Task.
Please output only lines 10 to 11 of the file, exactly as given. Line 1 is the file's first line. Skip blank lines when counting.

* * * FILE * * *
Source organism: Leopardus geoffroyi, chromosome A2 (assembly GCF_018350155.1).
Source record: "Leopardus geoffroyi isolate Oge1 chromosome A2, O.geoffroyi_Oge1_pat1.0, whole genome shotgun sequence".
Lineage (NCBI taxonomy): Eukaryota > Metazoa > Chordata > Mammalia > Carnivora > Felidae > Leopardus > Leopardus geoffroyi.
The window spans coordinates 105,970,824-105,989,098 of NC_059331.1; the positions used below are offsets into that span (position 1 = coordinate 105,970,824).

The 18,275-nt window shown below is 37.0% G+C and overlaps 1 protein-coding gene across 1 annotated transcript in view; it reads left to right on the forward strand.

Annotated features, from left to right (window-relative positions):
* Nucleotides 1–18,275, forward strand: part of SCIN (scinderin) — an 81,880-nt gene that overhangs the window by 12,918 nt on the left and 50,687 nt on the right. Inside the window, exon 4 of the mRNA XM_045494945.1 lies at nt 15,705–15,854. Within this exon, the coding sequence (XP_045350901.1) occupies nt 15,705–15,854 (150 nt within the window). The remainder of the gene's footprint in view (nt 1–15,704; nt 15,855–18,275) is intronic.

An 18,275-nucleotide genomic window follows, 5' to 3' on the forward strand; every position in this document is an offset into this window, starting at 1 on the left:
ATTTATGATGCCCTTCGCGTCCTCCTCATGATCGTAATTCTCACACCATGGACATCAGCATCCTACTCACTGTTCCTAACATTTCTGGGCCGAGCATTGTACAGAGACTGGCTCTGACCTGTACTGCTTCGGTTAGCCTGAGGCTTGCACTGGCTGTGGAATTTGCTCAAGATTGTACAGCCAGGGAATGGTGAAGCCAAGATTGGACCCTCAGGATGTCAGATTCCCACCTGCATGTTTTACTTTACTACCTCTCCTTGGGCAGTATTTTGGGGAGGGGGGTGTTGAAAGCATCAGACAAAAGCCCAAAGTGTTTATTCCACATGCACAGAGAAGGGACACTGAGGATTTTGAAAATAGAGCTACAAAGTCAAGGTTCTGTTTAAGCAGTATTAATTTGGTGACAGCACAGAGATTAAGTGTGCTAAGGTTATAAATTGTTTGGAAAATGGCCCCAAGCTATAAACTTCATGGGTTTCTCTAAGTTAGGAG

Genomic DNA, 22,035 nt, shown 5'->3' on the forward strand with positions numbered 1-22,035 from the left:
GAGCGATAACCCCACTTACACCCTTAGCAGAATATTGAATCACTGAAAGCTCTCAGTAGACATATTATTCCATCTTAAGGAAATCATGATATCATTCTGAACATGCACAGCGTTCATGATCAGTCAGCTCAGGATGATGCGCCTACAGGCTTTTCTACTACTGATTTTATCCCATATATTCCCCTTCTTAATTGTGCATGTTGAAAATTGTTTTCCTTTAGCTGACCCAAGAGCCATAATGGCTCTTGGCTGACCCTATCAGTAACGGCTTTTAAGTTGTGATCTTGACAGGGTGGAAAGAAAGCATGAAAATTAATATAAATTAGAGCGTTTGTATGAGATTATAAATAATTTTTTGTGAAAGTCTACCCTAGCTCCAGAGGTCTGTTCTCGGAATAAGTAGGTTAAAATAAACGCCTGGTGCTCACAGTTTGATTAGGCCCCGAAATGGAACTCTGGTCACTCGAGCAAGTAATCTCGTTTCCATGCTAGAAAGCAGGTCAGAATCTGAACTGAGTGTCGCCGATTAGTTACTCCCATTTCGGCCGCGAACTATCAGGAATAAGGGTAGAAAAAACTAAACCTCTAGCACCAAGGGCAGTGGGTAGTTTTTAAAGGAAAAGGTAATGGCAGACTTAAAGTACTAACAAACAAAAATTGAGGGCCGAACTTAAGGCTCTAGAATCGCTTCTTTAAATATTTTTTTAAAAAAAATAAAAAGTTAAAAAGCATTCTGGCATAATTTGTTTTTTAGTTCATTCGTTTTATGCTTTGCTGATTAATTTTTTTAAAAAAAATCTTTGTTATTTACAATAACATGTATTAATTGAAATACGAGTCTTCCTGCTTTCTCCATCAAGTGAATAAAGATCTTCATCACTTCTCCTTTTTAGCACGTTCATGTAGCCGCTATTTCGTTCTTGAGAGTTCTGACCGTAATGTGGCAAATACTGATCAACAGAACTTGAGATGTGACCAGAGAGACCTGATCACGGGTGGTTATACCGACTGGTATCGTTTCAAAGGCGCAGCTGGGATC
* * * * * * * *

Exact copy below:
Genomic DNA, 22,035 nt, shown 5'->3' on the forward strand with positions numbered 1-22,035 from the left:
GAGCGATAACCCCACTTACACCCTTAGCAGAATATTGAATCACTGAAAGCTCTCAGTAGACATATTATTCCATCTTAAGGAAATCATGATATCATTCTGAACATGCACAGCGTTCATGATCAGTCAGCTCAGGATGATGCGCCTACAGGCTTTTCTACTACTGATTTTATCCCATATATTCCCCTTCTTAATTGTGCATGTTGAAAATTGTTTTCCTTTAGCTGACCCAAGAGCCATAATGGCTCTTGGCTGACCCTATCAGTAACGGCTTTTAAGTTGTGATCTTGACAGGGTGGAAAGAAAGCATGAAAATTAATATAAATTAGAGCGTTTGTATGAGATTATAAATAATTTTTTGTGAAAGTCTACCCTAGCTCCAGAGGTCTGTTCTCGGAATAAGTAGGTTAAAATAAACGCCTGGTGCTCACAGTTTGATTAGGCCCCGAAATGGAACTCTGGTCACTCGAGCAAGTAATCTCGTTTCCATGCTAGAAAGCAGGTCAGAATCTGAACTGAGTGTCGCCGATTAGTTACTCCCATTTCGGCCGCGAACTATCAGGAATAAGGGTAGAAAAAACTAAACCTCTAGCACCAAGGGCAGTGGGTAGTTTTTAAAGGAAAAGGTAATGGCAGACTTAAAGTACTAACAAACAAAAATTGAGGGCCGAACTTAAGGCTCTAGAATCGCTTCTTTAAATATTTTTTTAAAAAAAATAAAAAGTTAAAAAGCATTCTGGCATAATTTGTTTTTTAGTTCATTCGTTTTATGCTTTGCTGATTAATTTTTTTAAAAAAAATCTTTGTTATTTACAATAACATGTATTAATTGAAATACGAGTCTTCCTGCTTTCTCCATCAAGTGAATAAAGATCTTCATCACTTCTCCTTTTTAGCACGTTCATGTAGCCGCTATTTCGTTCTTGAGAGTTCTGACCGTAATGTGGCAAATACTGATCAACAGAACTTGAGATGTGACCAGAGAGACCTGATCACGGGTGGTTATACCGACTGGTATCGTTTCAAAGGCGCAGCTGGGATC